The value of Bitcoin is always fluctuating, but the latest market movement has sent shockwaves to the very core of the cryptocurrency community. Seven years after the virtual currency went live, there has been a reduction in the value of the reward Bitcoin miners receive.
In the early days of Bitcoin mining when the number of miners was relatively small, the reward for verifying a blockchain (i.e. a chunk of information relating to the send/receive process) was 50 Bitcoins. As the numbers increased, that reward dropped to 25 Bitcoins in 2012.
However, following an influx of Chinese mining companies entering the market, the price for verifying a chunk of information has now been reduced to 12.5 Bitcoins. Speaking to Reuters, Daniel Masters, who runs a Bitcoin hedge fund, explained that the emergence of Chinese mining conglomerates has made the “whole thing cheaper”.
More Ways to Spend Bitcoin Causes Price Increase
Naturally, the latest decrease will hit companies who mine Bitcoins, but for users it shouldn’t alter the current accession of the currency. In recent years Bitcoin has boomed and it’s now a staple currency in a variety of industries from online betting to local travel.
Indeed, since July 2015 the value of a single Bitcoin has more than doubled. From a value of $309 on July 12 2015, it managed to hit $648 just months later and that’s thanks to the proliferation of Bitcoin-friendly outlets. Today, there are a myriad of ways to spend your Bitcoins.
For example, Vegas Casino is a dedicated Bitcoin betting platform that allows players to ante-up without using their native currency. Unlike standard online casinos, Vegas Casino allows players to open a Bitcoin account and play roulette using the cryptocurrency.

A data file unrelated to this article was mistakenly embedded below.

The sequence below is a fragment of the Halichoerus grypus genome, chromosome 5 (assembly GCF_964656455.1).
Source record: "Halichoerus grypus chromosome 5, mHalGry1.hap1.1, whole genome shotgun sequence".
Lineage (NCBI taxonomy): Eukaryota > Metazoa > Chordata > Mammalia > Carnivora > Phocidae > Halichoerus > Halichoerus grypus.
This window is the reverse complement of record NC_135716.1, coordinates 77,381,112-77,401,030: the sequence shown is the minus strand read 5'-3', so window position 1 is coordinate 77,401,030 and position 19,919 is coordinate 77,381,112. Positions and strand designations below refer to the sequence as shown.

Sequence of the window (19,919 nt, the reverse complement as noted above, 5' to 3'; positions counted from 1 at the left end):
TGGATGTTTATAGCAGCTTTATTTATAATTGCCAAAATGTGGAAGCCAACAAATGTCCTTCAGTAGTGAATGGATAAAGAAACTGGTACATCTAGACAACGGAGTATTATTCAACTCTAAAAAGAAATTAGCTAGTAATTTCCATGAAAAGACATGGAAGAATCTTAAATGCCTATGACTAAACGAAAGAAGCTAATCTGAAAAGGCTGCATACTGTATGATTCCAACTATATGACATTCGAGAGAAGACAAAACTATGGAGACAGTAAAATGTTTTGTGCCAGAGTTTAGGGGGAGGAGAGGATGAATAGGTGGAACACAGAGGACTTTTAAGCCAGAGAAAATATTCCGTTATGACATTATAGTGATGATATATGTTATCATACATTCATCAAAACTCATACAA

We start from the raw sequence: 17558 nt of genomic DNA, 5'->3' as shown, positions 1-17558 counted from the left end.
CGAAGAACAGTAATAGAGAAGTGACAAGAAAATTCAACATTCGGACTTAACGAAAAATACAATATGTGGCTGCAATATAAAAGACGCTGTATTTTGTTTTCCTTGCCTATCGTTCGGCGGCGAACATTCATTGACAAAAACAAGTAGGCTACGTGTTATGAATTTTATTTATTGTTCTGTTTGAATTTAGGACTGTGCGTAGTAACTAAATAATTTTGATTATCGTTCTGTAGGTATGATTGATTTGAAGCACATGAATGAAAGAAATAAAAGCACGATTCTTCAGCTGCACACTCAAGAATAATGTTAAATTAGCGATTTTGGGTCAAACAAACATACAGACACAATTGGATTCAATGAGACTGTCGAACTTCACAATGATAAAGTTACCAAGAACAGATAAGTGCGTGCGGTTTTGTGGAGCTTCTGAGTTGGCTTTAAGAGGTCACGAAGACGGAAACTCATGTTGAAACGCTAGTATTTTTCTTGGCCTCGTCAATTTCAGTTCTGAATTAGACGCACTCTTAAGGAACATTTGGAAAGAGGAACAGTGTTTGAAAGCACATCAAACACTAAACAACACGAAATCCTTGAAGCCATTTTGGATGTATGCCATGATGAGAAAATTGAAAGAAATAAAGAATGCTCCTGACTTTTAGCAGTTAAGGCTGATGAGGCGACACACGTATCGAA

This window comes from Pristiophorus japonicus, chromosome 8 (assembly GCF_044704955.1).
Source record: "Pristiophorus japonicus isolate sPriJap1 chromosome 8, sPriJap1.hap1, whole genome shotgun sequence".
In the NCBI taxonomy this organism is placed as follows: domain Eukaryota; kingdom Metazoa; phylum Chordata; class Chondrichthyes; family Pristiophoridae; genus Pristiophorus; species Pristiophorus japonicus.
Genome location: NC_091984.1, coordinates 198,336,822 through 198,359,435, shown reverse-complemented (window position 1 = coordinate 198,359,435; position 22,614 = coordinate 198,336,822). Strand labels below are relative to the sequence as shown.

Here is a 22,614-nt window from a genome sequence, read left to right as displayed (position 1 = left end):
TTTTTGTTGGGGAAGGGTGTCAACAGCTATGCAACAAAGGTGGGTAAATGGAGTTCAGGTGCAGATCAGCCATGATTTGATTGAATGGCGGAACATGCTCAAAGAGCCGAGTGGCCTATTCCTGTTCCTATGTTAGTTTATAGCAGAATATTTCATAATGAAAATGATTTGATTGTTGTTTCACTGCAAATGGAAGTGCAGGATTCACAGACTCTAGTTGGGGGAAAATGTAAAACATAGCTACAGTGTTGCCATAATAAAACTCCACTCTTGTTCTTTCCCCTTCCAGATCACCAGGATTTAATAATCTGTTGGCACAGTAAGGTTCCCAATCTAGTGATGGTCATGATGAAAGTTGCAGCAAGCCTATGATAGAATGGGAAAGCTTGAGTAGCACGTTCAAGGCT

Regardless of whether it’s Common Draw Roulette, Zoom Roulette or French Roulette, players can use Bitcoins to earn a return on their investment. In contrast, traditional online casinos only allow players to bet in Euros or Dollars regardless of their native currency. Naturally, the benefits of this are clear as it creates a level playing field for everyone and, therefore, a more efficient playing process.
Miners in Trouble but Users Could Benefit
Away from the betting industry, major commercial airlines are also now realising the potential of Bitcoin. Transatlantic flights aren’t cheap, so it makes sense for a company like British Airways to offer a payment solution that’s known to be highly secure. In fact, as well as being useful for international travel, Bitcoin is now offering a safe and efficient way for people to engage in local trips.
The highly successful Uber is now investing in Bitcoin technology and customers in Argentina can now use a Xapo debit card to pay for rides. This proliferation and mainstream popularity is the reason Bitcoin’s value has shot up in recent months, but could this latest news cause the market to crash?
While it’s certainly a possibility if some of the major mining outlets go out of business, the opposite could also be true. Discussing the situation with CNBC, Genesis Mining’s Marco Streng stated that the key to making money as a miner is efficiency – the more you can mine, the more you make. If this is the case, then companies will have to refine their operations and process transactions faster if they want to continue making a profit.
For companies and users, this should result in a more efficient ecosystem and, therefore, faster transactions. Of course, speed isn’t always of the essence when it comes to money, but we doubt there will be many users or companies complaining about slicker processing times.